This paper offers a brief review of methods that are used and presents different applications and experience from computer modeling of offshore cathodic protection systems. This comprises state-of-the-art software based on the Finite Difference Method ( FDM ), Finite Element Method (FEM), and Boundary Element Method (BEM) adapted for the calculation of current and potential distributions on complex, cathodically protected steel structures in seawater.
The numerical discretization procedures referred to above are combined with a data base and procedures for handling the electrochemical boundary conditions. In addition, software modules are included that handle the initialization of the computer models, definition of geometry, the numerical solution of the nonlinear discretized equations, and presentation of results.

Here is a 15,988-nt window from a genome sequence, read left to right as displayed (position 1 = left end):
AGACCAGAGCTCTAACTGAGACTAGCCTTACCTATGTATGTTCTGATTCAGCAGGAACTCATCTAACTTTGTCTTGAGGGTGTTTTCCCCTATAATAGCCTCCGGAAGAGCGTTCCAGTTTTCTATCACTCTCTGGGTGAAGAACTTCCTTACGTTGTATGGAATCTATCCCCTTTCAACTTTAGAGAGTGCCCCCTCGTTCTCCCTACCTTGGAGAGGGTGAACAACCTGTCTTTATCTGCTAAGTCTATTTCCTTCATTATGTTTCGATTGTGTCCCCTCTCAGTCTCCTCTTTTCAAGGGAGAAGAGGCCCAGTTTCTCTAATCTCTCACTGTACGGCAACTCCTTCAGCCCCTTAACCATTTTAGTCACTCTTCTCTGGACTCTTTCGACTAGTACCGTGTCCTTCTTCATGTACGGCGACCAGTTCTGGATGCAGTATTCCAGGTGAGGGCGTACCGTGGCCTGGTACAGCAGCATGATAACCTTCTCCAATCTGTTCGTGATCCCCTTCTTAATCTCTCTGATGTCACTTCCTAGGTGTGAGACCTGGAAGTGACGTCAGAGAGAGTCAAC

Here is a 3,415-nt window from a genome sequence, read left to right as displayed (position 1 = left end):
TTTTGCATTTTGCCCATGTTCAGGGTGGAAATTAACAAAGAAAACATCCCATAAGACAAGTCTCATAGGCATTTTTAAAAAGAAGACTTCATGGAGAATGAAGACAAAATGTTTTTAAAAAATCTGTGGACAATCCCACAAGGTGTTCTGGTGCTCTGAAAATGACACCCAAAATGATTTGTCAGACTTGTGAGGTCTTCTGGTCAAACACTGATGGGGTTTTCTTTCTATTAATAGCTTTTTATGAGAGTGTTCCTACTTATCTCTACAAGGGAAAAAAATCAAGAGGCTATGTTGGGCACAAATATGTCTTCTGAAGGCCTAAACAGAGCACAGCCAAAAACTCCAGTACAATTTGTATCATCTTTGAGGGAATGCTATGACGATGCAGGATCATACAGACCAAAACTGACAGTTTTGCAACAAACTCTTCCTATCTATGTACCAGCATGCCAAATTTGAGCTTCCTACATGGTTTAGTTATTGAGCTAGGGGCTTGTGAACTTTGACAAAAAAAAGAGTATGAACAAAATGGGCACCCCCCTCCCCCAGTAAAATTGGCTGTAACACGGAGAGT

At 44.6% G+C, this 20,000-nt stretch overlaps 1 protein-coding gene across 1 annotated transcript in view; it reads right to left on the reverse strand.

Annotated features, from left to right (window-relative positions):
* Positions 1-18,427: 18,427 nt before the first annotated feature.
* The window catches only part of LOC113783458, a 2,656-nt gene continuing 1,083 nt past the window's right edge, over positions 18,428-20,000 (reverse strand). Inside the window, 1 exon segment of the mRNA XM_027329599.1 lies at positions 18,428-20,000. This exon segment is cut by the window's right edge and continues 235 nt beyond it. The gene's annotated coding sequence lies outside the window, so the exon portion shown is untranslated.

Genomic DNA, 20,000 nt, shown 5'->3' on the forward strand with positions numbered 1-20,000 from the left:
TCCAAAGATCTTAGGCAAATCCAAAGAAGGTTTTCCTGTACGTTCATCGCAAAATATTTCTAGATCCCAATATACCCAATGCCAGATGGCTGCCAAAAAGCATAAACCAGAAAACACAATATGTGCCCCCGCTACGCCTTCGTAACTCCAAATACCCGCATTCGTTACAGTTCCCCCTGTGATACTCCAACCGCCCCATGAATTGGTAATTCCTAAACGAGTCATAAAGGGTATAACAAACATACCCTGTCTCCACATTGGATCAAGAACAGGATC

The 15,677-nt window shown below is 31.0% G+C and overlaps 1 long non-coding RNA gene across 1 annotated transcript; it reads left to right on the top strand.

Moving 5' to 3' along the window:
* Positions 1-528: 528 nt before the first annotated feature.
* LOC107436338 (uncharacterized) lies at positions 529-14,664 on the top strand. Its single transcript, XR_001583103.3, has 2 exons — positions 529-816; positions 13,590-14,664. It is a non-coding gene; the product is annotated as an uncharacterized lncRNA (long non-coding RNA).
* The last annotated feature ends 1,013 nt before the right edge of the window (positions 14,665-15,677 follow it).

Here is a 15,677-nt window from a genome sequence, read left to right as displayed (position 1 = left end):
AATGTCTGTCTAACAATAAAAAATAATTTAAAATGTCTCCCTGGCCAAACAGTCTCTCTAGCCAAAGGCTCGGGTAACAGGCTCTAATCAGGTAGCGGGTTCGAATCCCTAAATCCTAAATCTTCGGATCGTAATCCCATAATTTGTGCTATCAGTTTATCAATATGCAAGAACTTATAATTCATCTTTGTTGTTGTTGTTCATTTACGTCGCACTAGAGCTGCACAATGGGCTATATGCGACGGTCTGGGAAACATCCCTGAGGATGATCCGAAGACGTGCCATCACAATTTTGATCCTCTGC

In particular, this paper presents the principles and procedures used to handle boundary conditions. The procedures are based on basic corrosion theory and general experience as well as on laboratory and field tests. The author and his company have made use of extensive amounts of data obtained by in situ measurements of current densities and potentials on offshore platforms using proprietary electrical field gradient/current density systems. Thus the modeling results and predictions have been verified by field data.